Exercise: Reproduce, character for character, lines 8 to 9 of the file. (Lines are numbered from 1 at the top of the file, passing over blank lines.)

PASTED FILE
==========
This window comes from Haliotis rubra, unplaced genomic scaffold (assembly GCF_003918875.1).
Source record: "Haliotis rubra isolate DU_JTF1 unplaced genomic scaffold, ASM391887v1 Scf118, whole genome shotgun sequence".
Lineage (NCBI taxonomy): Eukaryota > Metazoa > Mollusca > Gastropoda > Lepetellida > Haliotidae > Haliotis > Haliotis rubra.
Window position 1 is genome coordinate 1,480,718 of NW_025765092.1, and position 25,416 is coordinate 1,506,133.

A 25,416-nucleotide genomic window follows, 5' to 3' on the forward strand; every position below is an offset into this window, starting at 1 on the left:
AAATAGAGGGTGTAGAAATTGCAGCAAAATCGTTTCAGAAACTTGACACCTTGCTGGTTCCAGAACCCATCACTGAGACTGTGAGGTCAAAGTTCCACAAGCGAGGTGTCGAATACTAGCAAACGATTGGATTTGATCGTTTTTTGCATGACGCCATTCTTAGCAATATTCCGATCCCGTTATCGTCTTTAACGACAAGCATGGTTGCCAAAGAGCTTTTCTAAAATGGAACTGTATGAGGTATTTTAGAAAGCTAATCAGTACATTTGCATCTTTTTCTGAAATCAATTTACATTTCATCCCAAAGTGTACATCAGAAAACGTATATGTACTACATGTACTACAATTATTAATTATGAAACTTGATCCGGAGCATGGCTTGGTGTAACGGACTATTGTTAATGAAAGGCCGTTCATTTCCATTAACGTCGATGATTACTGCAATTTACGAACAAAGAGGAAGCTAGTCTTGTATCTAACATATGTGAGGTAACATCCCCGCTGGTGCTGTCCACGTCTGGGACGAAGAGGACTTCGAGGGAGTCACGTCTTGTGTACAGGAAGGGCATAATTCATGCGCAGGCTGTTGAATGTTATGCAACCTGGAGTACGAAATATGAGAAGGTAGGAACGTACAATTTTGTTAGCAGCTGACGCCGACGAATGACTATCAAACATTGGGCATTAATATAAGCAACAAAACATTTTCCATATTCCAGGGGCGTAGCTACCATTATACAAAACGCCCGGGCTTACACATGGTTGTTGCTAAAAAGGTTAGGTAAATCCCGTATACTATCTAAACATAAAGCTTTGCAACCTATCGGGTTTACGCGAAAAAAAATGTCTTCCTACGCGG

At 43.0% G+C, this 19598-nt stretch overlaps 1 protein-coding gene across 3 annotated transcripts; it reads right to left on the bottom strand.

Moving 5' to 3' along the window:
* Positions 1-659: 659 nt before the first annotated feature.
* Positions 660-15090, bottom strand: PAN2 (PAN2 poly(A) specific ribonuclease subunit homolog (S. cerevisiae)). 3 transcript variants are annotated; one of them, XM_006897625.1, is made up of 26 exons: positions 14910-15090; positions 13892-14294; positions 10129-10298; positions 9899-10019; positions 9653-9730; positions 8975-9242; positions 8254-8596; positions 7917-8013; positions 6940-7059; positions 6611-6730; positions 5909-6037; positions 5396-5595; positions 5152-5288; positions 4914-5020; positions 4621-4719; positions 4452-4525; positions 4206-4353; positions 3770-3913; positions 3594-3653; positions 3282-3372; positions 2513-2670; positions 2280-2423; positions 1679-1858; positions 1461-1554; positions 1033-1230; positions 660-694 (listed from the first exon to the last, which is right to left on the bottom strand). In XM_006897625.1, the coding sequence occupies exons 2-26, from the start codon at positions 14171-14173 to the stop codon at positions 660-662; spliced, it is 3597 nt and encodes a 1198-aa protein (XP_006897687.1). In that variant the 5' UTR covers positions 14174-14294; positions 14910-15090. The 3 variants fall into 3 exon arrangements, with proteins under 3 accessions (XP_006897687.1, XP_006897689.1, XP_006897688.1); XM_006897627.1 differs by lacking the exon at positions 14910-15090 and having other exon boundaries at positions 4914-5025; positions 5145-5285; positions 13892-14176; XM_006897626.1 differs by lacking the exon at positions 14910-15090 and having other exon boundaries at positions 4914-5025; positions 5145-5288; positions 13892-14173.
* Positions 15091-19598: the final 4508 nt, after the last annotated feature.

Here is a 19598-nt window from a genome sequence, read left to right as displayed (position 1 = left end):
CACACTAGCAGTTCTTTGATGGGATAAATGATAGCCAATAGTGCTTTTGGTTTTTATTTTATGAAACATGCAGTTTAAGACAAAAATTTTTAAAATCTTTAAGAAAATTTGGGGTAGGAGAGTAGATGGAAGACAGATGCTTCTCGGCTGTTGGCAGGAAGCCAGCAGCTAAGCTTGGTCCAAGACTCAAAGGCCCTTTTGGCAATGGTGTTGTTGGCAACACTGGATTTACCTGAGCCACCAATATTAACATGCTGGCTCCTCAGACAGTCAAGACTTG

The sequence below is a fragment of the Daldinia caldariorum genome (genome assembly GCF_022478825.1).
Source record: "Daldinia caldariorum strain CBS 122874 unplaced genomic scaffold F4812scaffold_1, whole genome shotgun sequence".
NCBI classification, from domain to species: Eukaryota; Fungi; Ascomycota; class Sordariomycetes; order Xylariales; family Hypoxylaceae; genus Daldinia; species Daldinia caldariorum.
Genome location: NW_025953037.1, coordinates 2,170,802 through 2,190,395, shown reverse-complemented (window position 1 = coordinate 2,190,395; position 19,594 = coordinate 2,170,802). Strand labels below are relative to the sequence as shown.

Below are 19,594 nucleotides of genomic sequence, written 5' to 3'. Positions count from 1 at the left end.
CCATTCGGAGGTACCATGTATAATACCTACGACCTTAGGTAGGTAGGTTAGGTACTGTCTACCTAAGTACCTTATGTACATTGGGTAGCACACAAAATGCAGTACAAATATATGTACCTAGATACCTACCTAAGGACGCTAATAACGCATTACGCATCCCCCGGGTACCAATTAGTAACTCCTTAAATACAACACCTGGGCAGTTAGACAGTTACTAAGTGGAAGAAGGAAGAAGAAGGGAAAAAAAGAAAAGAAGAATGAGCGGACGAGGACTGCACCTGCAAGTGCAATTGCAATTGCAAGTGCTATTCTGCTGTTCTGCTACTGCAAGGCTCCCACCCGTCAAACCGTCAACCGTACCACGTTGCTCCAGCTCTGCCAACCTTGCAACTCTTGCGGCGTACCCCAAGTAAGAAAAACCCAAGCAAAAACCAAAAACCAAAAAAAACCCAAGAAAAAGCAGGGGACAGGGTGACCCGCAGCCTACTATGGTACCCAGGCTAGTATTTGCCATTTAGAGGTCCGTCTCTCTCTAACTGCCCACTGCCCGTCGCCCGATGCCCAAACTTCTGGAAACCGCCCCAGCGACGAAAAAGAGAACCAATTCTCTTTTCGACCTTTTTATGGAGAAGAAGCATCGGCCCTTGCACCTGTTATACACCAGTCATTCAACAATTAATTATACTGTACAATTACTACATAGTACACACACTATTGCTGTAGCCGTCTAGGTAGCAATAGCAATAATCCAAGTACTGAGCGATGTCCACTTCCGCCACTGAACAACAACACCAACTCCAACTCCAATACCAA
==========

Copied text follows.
Moving 5' to 3' along the window:
* Positions 1-659: 659 nt before the first annotated feature.